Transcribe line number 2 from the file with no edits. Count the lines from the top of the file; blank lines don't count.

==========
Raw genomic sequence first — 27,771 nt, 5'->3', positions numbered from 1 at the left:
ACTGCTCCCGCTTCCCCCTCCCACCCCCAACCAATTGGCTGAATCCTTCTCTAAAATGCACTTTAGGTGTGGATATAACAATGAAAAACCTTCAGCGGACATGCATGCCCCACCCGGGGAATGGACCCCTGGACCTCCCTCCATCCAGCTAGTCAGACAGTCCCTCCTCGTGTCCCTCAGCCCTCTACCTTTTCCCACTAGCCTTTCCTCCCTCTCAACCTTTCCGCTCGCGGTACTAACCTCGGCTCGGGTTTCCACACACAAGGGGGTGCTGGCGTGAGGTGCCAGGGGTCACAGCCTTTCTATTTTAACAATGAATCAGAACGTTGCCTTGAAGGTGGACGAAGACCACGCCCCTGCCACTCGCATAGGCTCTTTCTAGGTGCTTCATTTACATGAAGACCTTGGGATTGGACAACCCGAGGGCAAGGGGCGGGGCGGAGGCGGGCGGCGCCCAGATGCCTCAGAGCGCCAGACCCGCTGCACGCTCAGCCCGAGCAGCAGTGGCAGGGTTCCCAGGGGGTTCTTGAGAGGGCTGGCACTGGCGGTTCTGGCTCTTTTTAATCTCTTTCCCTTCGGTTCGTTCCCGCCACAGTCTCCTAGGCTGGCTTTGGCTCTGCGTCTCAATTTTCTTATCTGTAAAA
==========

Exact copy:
ACTGCTCCCGCTTCCCCCTCCCACCCCCAACCAATTGGCTGAATCCTTCTCTAAAATGCACTTTAGGTGTGGATATAACAATGAAAAACCTTCAGCGGACATGCATGCCCCACCCGGGGAATGGACCCCTGGACCTCCCTCCATCCAGCTAGTCAGACAGTCCCTCCTCGTGTCCCTCAGCCCTCTACCTTTTCCCACTAGCCTTTCCTCCCTCTCAACCTTTCCGCTCGCGGTACTAACCTCGGCTCGGGTTTCCACACACAAGGGGGTGCTGGCGTGAGGTGCCAGGGGTCACAGCCTTTCTATTTTAACAATGAATCAGAACGTTGCCTTGAAGGTGGACGAAGACCACGCCCCTGCCACTCGCATAGGCTCTTTCTAGGTGCTTCATTTACATGAAGACCTTGGGATTGGACAACCCGAGGGCAAGGGGCGGGGCGGAGGCGGGCGGCGCCCAGATGCCTCAGAGCGCCAGACCCGCTGCACGCTCAGCCCGAGCAGCAGTGGCAGGGTTCCCAGGGGGTTCTTGAGAGGGCTGGCACTGGCGGTTCTGGCTCTTTTTAATCTCTTTCCCTTCGGTTCGTTCCCGCCACAGTCTCCTAGGCTGGCTTTGGCTCTGCGTCTCAATTTTCTTATCTGTAAAA